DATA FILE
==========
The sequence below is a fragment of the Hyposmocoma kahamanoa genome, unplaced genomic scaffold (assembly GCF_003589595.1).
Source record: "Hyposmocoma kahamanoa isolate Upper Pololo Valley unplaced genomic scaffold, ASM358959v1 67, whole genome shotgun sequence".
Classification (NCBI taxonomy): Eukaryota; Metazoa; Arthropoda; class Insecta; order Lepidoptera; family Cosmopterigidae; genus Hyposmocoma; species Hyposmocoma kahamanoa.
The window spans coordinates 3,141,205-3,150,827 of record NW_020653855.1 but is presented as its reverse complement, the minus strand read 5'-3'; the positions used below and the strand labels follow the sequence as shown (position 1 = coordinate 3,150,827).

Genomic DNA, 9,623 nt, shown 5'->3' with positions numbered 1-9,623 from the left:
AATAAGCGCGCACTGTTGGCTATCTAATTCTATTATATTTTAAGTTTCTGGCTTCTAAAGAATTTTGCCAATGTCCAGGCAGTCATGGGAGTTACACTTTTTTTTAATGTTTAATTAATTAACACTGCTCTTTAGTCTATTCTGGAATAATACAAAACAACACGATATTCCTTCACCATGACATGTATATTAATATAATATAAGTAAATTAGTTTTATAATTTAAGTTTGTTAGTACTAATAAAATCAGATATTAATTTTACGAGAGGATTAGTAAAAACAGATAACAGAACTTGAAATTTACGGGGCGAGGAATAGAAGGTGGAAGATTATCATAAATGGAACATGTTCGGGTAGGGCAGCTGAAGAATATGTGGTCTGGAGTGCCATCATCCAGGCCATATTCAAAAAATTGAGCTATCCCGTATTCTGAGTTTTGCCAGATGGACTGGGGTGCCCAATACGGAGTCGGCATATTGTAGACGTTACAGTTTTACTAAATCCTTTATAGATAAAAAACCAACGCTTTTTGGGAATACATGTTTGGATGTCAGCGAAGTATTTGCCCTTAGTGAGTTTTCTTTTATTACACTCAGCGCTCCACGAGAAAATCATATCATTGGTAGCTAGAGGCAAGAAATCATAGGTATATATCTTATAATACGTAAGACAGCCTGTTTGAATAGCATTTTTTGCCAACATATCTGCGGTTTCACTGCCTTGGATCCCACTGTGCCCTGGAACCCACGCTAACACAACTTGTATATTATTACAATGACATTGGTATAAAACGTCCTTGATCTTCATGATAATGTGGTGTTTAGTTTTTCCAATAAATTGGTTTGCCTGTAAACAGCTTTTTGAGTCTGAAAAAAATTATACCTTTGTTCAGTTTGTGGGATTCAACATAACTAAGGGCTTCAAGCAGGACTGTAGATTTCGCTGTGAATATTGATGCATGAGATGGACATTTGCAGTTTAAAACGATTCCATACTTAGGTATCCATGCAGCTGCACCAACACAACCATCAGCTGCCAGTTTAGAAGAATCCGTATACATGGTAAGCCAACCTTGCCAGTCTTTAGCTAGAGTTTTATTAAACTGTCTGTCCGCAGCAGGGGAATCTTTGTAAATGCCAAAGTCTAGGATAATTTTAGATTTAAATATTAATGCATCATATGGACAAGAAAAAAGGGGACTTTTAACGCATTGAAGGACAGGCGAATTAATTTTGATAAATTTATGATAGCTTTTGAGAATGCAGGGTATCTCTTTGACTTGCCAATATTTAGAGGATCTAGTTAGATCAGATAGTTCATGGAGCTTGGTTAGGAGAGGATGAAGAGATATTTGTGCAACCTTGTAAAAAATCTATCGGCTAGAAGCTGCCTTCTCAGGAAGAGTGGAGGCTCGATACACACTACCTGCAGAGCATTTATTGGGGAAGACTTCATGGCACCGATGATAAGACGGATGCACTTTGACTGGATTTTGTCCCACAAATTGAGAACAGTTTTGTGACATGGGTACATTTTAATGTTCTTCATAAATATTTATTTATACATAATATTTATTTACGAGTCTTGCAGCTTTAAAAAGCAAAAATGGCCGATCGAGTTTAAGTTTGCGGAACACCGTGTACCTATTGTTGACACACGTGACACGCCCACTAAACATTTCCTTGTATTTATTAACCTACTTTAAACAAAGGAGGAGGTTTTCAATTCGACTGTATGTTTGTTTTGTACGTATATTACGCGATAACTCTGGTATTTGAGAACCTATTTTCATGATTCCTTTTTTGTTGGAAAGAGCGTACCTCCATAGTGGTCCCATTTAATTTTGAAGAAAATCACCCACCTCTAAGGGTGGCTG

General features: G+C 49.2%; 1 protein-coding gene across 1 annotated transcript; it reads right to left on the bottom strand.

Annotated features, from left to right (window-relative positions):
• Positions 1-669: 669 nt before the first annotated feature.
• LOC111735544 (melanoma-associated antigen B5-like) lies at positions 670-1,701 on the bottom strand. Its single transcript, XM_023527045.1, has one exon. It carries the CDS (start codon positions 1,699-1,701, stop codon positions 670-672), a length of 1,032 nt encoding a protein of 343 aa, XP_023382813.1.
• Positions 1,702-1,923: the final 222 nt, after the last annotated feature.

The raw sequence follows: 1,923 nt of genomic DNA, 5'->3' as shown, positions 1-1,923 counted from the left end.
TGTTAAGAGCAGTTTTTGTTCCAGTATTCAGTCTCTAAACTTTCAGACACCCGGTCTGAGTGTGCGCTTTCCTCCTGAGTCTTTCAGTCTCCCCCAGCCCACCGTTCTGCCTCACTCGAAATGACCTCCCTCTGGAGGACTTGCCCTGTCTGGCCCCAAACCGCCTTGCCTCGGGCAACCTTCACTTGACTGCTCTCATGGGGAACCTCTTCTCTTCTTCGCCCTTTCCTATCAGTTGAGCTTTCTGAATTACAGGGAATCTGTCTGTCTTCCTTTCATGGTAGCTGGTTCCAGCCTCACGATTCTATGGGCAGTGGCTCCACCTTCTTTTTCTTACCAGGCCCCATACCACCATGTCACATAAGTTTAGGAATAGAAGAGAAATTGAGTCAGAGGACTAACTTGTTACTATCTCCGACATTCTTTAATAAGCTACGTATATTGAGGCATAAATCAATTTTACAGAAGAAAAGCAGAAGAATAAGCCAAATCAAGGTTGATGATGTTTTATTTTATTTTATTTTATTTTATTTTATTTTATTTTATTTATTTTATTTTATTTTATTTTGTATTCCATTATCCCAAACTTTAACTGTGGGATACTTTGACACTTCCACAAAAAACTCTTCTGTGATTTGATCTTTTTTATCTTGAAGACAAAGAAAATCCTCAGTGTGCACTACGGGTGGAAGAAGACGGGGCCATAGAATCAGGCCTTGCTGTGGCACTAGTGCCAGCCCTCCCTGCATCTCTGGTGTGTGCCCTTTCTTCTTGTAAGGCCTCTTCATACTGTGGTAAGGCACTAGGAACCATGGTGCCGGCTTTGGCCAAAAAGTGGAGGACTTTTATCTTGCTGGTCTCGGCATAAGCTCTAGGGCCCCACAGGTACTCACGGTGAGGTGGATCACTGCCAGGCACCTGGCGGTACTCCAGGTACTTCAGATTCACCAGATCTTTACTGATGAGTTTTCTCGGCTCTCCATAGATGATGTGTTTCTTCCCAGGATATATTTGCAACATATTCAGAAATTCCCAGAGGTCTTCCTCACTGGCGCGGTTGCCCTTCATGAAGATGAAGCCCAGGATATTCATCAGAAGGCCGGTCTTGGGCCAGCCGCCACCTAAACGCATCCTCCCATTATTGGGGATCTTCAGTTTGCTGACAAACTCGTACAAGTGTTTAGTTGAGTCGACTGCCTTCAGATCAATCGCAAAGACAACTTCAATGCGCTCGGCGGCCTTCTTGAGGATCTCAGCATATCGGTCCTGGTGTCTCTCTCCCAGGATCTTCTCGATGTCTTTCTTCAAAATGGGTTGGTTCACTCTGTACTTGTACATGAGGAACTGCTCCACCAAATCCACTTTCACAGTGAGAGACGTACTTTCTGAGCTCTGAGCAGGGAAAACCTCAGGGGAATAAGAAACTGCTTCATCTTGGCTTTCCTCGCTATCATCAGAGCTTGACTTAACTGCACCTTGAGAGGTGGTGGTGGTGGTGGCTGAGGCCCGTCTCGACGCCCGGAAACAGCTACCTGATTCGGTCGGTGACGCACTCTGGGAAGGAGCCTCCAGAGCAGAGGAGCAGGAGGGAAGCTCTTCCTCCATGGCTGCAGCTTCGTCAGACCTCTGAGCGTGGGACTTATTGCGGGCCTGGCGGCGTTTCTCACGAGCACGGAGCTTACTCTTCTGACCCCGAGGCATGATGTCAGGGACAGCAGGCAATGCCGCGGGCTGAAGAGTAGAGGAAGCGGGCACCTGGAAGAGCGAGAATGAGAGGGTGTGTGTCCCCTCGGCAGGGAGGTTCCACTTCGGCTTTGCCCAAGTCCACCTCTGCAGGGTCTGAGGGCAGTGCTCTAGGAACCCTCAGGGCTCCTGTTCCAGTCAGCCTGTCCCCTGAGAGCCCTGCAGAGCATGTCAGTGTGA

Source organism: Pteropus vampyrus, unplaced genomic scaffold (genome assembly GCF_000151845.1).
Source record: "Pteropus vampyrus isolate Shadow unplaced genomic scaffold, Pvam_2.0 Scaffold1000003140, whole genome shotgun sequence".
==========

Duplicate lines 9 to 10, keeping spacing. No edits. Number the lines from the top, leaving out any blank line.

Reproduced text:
• Positions 1-669: 669 nt before the first annotated feature.
• LOC111735544 (melanoma-associated antigen B5-like) lies at positions 670-1,701 on the bottom strand. Its single transcript, XM_023527045.1, has one exon. It carries the CDS (start codon positions 1,699-1,701, stop codon positions 670-672), a length of 1,032 nt encoding a protein of 343 aa, XP_023382813.1.